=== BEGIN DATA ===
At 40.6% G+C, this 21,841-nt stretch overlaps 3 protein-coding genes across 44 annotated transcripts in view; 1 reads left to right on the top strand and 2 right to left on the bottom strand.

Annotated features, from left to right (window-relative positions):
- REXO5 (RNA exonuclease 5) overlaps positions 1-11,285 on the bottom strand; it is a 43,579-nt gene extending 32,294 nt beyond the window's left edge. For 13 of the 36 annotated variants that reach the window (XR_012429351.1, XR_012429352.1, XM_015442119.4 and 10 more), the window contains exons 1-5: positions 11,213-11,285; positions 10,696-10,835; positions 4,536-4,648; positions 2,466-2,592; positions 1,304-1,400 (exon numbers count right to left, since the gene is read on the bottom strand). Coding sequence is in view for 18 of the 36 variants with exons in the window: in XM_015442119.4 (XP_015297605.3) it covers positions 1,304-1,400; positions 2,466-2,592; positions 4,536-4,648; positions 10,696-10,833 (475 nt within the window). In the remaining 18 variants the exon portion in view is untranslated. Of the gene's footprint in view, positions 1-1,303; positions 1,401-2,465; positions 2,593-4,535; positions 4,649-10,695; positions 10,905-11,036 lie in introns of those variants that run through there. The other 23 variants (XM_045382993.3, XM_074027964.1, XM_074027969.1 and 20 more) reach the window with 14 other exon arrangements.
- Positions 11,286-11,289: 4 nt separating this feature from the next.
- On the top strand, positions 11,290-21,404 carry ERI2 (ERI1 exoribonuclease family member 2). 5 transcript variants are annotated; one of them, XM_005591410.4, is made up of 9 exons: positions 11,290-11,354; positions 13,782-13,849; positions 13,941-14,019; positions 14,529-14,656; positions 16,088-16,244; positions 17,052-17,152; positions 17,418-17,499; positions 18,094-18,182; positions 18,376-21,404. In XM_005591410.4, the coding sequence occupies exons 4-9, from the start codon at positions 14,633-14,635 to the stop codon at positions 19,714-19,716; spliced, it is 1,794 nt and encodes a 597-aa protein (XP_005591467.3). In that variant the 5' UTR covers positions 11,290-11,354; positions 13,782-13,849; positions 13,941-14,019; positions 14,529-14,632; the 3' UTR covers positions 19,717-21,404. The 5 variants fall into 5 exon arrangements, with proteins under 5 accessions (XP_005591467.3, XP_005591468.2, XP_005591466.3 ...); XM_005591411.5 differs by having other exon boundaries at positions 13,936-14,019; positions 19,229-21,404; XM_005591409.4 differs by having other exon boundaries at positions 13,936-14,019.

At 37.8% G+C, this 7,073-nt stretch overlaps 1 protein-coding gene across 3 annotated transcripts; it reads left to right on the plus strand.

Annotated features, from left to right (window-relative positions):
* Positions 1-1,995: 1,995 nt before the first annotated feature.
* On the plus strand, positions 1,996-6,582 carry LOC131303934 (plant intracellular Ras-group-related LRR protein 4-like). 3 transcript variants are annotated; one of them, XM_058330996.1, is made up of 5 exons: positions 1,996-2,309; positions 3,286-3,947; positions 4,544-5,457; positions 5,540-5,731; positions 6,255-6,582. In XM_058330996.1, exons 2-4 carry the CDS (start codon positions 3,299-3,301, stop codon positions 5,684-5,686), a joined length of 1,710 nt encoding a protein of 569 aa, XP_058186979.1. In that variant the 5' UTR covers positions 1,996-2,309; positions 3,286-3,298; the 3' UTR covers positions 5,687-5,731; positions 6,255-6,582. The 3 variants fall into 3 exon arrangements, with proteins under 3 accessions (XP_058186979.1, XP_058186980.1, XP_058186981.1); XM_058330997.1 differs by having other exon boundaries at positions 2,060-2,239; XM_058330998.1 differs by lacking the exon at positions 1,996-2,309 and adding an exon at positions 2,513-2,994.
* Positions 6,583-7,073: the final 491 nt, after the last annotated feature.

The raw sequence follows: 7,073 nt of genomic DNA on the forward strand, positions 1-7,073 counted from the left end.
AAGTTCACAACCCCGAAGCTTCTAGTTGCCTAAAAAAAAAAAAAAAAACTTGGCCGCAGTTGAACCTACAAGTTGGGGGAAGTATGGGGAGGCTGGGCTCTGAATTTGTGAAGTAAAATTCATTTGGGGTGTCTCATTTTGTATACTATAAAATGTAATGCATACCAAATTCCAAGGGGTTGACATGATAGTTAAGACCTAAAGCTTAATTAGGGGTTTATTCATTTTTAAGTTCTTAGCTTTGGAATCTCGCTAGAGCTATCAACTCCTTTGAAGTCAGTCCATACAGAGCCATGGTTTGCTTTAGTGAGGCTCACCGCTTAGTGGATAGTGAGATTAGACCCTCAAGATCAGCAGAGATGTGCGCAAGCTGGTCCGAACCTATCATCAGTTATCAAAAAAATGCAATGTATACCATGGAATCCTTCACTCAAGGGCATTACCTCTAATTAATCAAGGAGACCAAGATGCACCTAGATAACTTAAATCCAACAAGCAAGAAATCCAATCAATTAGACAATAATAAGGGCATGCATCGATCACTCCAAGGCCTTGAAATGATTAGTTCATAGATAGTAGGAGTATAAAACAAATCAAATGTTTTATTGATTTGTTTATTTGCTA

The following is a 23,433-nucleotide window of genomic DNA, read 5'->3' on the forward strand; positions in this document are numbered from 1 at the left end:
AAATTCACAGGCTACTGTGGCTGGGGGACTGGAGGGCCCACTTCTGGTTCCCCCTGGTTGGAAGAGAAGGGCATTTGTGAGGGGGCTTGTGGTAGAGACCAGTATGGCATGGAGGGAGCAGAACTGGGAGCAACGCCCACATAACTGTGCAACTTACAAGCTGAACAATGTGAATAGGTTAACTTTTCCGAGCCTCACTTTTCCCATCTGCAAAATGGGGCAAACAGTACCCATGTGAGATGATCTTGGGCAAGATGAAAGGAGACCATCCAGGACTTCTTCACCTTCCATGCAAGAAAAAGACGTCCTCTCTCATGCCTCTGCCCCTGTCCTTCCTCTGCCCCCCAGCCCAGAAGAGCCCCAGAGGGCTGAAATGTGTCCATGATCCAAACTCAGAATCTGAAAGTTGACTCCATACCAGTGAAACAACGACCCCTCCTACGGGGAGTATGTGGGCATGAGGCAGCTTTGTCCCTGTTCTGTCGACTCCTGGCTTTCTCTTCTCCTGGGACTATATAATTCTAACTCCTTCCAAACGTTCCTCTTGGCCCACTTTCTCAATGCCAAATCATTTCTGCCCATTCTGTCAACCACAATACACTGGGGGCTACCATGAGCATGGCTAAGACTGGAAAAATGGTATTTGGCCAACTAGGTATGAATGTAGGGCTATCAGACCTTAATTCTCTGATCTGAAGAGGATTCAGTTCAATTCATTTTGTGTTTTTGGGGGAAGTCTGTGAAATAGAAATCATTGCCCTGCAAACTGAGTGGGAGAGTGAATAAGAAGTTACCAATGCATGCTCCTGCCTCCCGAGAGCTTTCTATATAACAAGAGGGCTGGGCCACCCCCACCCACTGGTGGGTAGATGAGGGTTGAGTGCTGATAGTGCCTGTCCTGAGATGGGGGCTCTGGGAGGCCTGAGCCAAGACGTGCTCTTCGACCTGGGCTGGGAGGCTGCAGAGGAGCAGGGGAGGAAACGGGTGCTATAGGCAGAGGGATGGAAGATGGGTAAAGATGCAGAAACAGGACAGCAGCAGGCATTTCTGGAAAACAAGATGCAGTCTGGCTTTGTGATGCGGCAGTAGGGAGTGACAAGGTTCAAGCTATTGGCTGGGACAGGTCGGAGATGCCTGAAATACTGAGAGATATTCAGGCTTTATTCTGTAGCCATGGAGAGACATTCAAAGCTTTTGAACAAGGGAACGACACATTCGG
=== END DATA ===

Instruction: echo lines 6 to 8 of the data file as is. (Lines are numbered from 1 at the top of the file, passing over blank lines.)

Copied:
At 37.8% G+C, this 7,073-nt stretch overlaps 1 protein-coding gene across 3 annotated transcripts; it reads left to right on the plus strand.

Annotated features, from left to right (window-relative positions):
* Positions 1-1,995: 1,995 nt before the first annotated feature.